In a major milestone in the fight against COVID-19, Spain’s Health Ministry announced on Monday that over half of the population has been fully immunized against the virus.

With more than 24 million people fully vaccinated, Spain has overtaken early vaccine leaders like the US and is ahead of all other EU members except Malta, Hungary, Ireland, and the Greek Cypriot administration.

A further 12% of the Spanish population has received at least one jab.

The country’s vaccine success can be partially attributed to relatively high acceptance rates. More than 91% of the people over age 40 have opted to receive a jab, while many younger people are still waiting for their appointments.

But the vaccines have not been enough to slow down the viral spread.

Spain’s vaccine age gap combined with a general loosening of restrictions in May has left the country with the highest coronavirus infection rate in the EU.

On Monday, the ministry reported more than 61,000 new cases from the three days over the weekend, a record high for the fifth wave.

The infection rate in people in their 20s is nearly three times higher than in the general population. The pressure on hospitals, however, is significantly lower than in the past.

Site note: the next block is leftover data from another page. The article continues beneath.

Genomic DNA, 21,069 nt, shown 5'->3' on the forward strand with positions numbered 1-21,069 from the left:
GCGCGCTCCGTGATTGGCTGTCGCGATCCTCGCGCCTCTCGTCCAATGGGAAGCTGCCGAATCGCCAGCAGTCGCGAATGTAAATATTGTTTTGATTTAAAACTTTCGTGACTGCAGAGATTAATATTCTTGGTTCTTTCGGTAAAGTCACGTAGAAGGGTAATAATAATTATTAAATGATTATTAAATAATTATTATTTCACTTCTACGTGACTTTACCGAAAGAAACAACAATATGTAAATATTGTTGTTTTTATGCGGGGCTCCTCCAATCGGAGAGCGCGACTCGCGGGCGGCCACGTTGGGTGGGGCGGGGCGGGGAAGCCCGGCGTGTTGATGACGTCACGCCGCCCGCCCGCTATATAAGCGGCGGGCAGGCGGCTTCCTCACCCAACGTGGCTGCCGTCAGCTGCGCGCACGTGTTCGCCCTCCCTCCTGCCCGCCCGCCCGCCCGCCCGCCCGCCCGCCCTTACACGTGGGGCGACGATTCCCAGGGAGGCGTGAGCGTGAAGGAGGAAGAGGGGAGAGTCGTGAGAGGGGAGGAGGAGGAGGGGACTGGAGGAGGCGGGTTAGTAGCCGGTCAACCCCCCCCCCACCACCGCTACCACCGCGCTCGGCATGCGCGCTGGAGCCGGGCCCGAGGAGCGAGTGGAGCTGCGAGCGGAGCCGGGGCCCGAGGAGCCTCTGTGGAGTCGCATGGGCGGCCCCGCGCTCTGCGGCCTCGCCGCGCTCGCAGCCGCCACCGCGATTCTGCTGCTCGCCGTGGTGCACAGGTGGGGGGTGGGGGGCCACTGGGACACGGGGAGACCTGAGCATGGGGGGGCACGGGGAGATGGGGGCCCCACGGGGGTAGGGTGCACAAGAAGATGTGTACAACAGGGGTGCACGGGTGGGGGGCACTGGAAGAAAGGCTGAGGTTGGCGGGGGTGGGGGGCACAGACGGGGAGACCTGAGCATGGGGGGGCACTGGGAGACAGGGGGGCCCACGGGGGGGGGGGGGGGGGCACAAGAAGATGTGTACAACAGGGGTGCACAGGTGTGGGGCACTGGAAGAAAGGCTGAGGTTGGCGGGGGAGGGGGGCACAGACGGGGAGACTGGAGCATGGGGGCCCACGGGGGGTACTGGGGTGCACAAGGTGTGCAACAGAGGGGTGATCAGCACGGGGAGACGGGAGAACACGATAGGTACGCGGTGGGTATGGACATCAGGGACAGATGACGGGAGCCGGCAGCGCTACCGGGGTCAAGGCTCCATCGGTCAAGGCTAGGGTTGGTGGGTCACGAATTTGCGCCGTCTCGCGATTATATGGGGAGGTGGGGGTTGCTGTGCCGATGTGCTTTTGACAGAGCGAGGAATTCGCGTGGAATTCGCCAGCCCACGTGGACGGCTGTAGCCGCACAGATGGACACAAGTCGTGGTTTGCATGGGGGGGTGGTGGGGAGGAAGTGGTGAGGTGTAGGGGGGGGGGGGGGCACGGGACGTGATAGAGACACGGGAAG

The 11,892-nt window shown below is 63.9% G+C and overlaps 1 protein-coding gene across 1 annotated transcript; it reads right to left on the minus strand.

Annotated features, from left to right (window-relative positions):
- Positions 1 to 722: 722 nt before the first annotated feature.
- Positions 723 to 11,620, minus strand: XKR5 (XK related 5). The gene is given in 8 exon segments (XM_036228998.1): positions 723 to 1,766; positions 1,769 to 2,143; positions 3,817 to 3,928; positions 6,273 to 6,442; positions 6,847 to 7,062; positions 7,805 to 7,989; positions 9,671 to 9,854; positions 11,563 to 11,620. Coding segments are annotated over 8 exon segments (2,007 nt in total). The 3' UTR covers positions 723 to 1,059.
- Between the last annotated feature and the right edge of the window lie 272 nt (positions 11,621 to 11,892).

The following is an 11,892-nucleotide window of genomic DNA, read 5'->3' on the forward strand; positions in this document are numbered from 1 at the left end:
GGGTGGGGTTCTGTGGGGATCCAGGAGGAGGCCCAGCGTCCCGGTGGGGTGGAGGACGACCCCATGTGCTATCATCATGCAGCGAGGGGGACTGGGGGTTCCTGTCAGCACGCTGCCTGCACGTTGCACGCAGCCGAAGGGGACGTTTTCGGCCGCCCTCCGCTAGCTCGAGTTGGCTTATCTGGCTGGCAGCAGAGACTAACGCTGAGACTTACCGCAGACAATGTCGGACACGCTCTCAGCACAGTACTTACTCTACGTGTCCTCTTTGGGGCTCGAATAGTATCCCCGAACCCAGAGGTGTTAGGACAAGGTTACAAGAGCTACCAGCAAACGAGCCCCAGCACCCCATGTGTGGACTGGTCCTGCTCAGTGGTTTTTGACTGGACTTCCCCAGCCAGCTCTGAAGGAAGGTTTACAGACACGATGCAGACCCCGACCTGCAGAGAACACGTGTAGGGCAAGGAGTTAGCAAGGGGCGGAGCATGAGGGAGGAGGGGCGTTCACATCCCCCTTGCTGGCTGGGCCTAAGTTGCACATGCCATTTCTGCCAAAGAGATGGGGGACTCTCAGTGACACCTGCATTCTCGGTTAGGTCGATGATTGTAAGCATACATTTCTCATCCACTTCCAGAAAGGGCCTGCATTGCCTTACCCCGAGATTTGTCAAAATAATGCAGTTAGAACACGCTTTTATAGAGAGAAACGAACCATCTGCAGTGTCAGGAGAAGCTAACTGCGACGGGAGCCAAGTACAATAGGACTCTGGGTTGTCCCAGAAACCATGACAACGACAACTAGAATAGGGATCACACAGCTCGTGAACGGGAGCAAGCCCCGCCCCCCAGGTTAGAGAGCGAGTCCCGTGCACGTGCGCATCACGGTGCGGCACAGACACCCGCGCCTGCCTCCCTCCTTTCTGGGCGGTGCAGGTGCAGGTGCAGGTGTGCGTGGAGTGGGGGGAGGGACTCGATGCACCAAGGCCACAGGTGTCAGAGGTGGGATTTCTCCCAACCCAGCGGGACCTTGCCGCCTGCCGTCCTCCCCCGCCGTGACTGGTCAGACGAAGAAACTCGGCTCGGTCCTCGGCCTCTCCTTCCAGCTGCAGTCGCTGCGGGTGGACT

But hospitalizations are still climbing, with 1,426 people being hospitalized this weekend with 167 more people in intensive care. In total, 5% of all the country’s hospital beds and 11% of intensive care units are being used by COVID-19 patients. Over the weekend, 23 people died.

Some parts of the country like Catalonia and Valencia have re-imposed curfews to fight the spread, while other regions have added restrictions such as closing down nightclubs.

The prime minister has promised that the country will reach herd immunity by Aug. 18, with 70% of the population vaccinated.

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